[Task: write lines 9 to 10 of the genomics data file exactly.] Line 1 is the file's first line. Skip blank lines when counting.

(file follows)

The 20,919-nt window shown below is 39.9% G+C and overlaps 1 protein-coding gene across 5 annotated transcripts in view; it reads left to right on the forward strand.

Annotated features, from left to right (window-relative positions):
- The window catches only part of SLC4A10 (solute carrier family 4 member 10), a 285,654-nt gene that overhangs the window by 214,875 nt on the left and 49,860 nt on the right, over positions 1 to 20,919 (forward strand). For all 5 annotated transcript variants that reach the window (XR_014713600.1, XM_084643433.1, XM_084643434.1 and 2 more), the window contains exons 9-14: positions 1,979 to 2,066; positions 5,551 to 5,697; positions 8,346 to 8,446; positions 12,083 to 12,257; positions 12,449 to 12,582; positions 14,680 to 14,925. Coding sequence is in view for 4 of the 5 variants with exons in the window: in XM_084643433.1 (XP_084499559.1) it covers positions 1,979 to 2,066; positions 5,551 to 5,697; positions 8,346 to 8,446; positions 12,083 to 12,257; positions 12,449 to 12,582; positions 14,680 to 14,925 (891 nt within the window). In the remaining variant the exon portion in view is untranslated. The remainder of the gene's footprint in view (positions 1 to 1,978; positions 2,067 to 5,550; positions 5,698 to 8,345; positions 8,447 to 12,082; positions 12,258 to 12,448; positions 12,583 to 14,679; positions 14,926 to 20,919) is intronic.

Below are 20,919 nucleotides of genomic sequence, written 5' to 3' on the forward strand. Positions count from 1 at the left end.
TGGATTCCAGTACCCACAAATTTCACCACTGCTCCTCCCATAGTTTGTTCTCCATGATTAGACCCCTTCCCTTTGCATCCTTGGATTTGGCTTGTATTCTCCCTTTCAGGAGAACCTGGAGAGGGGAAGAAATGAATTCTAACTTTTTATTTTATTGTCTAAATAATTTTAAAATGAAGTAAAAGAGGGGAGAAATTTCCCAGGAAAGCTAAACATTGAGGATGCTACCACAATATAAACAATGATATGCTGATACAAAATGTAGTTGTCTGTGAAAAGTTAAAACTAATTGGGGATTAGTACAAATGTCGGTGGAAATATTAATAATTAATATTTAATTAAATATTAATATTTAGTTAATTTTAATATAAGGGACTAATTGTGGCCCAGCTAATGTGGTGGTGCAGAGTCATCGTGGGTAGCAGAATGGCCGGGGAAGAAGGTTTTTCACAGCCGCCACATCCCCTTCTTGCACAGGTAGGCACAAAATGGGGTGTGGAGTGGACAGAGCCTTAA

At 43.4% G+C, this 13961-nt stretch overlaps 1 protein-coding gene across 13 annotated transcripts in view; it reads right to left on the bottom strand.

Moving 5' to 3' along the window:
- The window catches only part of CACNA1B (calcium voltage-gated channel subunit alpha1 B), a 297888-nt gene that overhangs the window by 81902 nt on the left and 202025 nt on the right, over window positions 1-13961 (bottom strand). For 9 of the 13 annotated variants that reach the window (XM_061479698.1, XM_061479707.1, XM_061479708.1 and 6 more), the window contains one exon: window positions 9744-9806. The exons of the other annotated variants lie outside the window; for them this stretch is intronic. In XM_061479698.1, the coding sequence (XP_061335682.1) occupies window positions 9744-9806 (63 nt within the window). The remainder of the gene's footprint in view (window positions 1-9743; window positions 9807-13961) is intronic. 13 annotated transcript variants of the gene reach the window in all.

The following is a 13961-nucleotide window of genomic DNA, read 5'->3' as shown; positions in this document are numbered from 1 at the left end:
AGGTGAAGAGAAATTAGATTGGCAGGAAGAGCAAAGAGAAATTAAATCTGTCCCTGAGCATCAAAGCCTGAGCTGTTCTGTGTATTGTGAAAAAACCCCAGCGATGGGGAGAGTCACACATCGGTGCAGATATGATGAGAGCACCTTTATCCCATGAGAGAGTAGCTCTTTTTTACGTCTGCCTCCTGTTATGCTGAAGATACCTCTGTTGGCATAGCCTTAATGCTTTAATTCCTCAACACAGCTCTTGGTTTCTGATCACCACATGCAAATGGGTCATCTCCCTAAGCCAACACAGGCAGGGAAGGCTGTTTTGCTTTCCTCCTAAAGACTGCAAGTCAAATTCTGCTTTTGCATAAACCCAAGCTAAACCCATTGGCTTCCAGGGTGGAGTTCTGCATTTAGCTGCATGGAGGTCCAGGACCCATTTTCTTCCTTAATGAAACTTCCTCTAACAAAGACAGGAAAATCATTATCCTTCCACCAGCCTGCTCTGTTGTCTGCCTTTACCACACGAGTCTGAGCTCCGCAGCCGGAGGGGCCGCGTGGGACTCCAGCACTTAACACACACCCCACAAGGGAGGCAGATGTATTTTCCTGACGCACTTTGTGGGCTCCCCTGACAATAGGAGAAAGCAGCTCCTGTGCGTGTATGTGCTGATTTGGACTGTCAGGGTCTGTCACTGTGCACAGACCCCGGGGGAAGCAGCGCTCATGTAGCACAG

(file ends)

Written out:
The following is a 13961-nucleotide window of genomic DNA, read 5'->3' as shown; positions in this document are numbered from 1 at the left end:
AGGTGAAGAGAAATTAGATTGGCAGGAAGAGCAAAGAGAAATTAAATCTGTCCCTGAGCATCAAAGCCTGAGCTGTTCTGTGTATTGTGAAAAAACCCCAGCGATGGGGAGAGTCACACATCGGTGCAGATATGATGAGAGCACCTTTATCCCATGAGAGAGTAGCTCTTTTTTACGTCTGCCTCCTGTTATGCTGAAGATACCTCTGTTGGCATAGCCTTAATGCTTTAATTCCTCAACACAGCTCTTGGTTTCTGATCACCACATGCAAATGGGTCATCTCCCTAAGCCAACACAGGCAGGGAAGGCTGTTTTGCTTTCCTCCTAAAGACTGCAAGTCAAATTCTGCTTTTGCATAAACCCAAGCTAAACCCATTGGCTTCCAGGGTGGAGTTCTGCATTTAGCTGCATGGAGGTCCAGGACCCATTTTCTTCCTTAATGAAACTTCCTCTAACAAAGACAGGAAAATCATTATCCTTCCACCAGCCTGCTCTGTTGTCTGCCTTTACCACACGAGTCTGAGCTCCGCAGCCGGAGGGGCCGCGTGGGACTCCAGCACTTAACACACACCCCACAAGGGAGGCAGATGTATTTTCCTGACGCACTTTGTGGGCTCCCCTGACAATAGGAGAAAGCAGCTCCTGTGCGTGTATGTGCTGATTTGGACTGTCAGGGTCTGTCACTGTGCACAGACCCCGGGGGAAGCAGCGCTCATGTAGCACAG